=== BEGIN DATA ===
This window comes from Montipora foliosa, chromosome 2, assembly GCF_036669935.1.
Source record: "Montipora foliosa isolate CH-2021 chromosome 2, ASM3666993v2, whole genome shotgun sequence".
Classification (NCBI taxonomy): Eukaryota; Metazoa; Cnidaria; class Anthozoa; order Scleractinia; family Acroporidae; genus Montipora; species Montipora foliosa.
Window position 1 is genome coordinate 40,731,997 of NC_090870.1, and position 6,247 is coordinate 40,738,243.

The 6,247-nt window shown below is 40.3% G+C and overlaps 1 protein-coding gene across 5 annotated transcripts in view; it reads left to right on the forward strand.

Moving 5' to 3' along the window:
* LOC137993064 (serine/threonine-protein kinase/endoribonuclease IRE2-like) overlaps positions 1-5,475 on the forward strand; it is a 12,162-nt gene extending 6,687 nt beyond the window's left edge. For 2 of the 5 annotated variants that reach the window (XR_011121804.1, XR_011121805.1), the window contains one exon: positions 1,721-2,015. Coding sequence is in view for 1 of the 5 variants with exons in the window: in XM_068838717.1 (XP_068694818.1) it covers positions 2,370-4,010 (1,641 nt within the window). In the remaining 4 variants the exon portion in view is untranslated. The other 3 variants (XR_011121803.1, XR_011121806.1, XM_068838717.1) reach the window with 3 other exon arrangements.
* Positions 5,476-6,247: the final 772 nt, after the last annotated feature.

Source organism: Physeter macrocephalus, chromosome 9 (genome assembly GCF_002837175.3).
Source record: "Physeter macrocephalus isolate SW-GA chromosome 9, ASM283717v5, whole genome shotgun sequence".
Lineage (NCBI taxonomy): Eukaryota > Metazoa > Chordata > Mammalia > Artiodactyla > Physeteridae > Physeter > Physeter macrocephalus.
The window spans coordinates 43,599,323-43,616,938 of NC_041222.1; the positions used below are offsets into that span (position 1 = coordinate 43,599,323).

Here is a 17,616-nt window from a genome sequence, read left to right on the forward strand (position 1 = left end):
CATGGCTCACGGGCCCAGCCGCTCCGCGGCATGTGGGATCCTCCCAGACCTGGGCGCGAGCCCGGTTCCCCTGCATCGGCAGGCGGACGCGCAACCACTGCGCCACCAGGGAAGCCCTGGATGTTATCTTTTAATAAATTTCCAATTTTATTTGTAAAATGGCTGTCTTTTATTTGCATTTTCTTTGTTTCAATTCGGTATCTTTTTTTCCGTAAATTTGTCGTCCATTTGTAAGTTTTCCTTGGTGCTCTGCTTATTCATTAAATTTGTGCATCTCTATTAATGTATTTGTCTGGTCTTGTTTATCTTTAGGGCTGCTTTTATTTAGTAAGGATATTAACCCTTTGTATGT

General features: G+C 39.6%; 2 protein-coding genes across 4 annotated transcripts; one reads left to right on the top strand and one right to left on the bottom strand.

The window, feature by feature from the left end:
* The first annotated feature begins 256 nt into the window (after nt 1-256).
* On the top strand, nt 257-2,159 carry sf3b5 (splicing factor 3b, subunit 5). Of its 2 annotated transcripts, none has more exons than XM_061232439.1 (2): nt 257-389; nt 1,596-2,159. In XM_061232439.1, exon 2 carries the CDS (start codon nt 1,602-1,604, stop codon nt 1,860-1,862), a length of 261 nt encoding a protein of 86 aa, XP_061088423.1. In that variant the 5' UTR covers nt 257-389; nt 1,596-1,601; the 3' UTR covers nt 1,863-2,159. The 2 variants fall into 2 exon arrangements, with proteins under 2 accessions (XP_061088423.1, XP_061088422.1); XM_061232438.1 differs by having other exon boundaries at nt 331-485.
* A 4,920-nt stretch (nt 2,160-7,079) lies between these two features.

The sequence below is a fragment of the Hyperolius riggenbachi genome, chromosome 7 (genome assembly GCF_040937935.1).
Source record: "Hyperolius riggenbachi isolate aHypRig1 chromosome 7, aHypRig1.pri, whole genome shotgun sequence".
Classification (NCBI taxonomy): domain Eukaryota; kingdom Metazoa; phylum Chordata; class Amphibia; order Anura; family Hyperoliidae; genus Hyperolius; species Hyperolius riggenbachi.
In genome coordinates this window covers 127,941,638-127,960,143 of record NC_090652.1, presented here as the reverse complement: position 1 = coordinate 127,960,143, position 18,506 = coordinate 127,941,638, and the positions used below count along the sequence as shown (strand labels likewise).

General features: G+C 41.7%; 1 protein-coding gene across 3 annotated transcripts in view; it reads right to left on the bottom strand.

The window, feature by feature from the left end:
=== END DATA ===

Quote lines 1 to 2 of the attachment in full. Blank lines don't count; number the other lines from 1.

This window comes from Montipora foliosa, chromosome 2, assembly GCF_036669935.1.
Source record: "Montipora foliosa isolate CH-2021 chromosome 2, ASM3666993v2, whole genome shotgun sequence".